George Washington as Chairman

When sufficient delegates had arrived in Philadelphia to make up a quorum for the Constitutional Convention, George Washington was unanimously elected president of the Convention. He accepted the honor reluctantly, protesting his lack of qualification. His opening remarks were addressed to the pride and idealism of the members:

"Let us raise a standard to which the wise and honest can repair."

As presiding officer, Washington was firm, courteous but impassive, taking no part in the debates until the last day of the Convention. He remained such an impressive figure, both physically and morally, that one delegate remarked that Washington was "the only man in whose presence I felt any awe."

Washington's support of a strong Union was rooted in his experience as commander-in-chief of the Continental Army during the Revolution. He recalled trying to persuade his New Jersey troops to swear allegiance to the United States. They refused, saying "New Jersey is our country!" During a recess of the Convention, Washington returned to the nearby Revolutionary battlefield at Valley Forge, Pennsylvania, where he and his troops had passed a bitter winter because the states had been reluctant to contribute to the general cause.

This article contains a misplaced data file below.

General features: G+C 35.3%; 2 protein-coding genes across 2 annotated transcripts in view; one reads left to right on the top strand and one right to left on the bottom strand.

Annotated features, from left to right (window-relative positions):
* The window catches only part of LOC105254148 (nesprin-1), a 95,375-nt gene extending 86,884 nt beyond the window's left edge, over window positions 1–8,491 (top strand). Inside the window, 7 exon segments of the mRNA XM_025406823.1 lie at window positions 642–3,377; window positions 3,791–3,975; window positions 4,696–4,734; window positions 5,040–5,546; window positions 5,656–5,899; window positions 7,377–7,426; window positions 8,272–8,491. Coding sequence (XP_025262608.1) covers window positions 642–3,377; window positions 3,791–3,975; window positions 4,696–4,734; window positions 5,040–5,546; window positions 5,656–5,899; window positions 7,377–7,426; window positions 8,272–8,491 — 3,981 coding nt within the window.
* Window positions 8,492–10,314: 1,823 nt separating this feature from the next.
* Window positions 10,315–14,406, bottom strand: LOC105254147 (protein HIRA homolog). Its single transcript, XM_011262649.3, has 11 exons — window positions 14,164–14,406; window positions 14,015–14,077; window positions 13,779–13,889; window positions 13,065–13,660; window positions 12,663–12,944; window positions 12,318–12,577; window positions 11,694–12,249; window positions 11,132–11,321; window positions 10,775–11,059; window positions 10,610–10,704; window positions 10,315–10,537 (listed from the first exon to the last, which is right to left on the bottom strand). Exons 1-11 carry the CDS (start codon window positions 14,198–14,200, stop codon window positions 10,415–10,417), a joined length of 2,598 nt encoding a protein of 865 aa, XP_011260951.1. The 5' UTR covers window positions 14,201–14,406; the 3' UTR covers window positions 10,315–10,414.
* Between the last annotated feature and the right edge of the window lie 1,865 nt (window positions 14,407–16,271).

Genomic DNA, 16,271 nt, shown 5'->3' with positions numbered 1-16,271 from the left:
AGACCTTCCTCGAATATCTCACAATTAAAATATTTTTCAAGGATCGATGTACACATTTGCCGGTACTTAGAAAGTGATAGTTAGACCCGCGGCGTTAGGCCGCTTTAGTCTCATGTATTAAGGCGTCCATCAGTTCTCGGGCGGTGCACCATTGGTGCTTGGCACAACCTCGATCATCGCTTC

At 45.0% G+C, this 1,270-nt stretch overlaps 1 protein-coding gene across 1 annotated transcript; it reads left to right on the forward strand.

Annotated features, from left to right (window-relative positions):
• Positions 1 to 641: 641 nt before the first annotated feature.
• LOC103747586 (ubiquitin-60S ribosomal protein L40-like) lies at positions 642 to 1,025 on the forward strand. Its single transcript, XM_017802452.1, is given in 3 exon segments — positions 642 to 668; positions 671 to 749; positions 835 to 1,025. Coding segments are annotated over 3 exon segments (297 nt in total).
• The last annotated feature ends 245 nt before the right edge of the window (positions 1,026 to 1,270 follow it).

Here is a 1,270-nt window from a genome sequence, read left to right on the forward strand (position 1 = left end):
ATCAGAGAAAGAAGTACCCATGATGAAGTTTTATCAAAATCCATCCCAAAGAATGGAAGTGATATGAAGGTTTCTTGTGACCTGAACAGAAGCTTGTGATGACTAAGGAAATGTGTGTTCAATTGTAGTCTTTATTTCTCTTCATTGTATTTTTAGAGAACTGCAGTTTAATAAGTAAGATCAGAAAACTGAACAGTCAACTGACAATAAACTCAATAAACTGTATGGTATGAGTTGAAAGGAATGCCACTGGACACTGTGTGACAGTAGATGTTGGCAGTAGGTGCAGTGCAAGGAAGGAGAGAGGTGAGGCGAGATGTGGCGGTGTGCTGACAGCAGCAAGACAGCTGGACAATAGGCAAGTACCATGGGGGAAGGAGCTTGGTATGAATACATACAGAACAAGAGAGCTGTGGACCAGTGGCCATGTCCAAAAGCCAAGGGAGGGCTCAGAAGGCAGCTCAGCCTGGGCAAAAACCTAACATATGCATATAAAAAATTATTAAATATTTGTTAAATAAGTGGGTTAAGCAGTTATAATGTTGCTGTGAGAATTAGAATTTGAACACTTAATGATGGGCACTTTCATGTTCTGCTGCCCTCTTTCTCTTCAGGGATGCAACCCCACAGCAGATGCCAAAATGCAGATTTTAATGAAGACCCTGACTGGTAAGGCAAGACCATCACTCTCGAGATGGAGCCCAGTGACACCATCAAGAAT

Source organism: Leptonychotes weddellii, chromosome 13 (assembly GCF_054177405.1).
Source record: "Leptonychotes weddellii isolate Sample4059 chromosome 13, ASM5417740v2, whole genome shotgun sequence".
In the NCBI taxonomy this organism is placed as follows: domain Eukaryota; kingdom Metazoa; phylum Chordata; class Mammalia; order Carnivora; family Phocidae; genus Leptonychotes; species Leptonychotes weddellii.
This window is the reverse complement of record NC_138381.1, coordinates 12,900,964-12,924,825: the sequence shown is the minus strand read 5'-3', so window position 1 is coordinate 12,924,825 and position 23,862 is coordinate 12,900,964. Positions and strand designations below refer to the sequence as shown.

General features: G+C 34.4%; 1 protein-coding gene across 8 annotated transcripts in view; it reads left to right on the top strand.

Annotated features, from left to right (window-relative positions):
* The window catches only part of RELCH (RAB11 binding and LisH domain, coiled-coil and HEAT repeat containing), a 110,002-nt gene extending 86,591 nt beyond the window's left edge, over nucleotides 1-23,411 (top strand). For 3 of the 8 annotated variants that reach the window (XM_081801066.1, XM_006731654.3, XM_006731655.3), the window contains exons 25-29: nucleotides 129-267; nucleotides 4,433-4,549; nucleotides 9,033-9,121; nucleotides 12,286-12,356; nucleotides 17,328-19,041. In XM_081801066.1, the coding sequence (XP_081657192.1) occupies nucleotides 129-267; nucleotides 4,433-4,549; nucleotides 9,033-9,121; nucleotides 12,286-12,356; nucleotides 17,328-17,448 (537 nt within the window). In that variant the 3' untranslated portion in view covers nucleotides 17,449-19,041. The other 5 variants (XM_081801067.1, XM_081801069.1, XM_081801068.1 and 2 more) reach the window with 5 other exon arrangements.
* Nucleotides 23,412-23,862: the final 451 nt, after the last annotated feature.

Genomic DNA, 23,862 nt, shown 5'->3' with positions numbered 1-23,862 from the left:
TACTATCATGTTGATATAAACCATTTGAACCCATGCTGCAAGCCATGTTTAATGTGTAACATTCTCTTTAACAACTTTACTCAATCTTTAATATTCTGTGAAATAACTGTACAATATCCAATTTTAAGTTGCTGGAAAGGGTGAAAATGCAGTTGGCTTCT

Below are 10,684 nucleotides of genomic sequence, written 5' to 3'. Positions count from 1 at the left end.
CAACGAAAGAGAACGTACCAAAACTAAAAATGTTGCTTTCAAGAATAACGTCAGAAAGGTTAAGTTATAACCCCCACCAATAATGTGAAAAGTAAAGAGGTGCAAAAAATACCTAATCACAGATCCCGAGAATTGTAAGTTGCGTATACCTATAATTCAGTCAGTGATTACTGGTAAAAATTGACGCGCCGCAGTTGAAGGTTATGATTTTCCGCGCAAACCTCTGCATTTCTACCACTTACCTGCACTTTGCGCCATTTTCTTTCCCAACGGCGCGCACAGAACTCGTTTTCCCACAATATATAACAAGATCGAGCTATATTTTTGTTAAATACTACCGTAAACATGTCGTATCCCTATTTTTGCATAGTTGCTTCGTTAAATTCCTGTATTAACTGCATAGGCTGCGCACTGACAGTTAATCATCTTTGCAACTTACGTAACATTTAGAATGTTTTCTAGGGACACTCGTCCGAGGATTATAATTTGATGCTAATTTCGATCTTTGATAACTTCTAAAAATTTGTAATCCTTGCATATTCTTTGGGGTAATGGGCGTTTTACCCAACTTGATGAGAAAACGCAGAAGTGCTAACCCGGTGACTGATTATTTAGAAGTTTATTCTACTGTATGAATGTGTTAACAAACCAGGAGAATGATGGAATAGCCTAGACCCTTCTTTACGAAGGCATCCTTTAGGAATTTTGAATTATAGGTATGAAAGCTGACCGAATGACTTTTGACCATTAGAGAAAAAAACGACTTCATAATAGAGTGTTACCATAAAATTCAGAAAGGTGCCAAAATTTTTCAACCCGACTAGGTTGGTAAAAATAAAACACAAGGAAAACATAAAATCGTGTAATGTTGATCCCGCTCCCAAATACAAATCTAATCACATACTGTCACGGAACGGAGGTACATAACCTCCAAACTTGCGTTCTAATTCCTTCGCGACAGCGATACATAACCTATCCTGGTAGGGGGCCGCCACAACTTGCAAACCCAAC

When the Convention ended and the ratification process began, Washington abandoned his silence and worked energetically on its behalf, helping to persuade a number of Antifederalists of his native state of Virginia to modify their opposition. He recognized the effectiveness of the critics in placing a Bill of Rights (which were later to become the first 10 amendments) before the electorate. At the same time, he paid tribute to James Madison and Alexander Hamilton for their support of the Constitution in The Federalist Papers, when he wrote that they "have thrown new light upon the science of Government; they have given the rights of man a full and fair discussion, and explained them in so clear and forcible a manner, as cannot fail to make a lasting impression."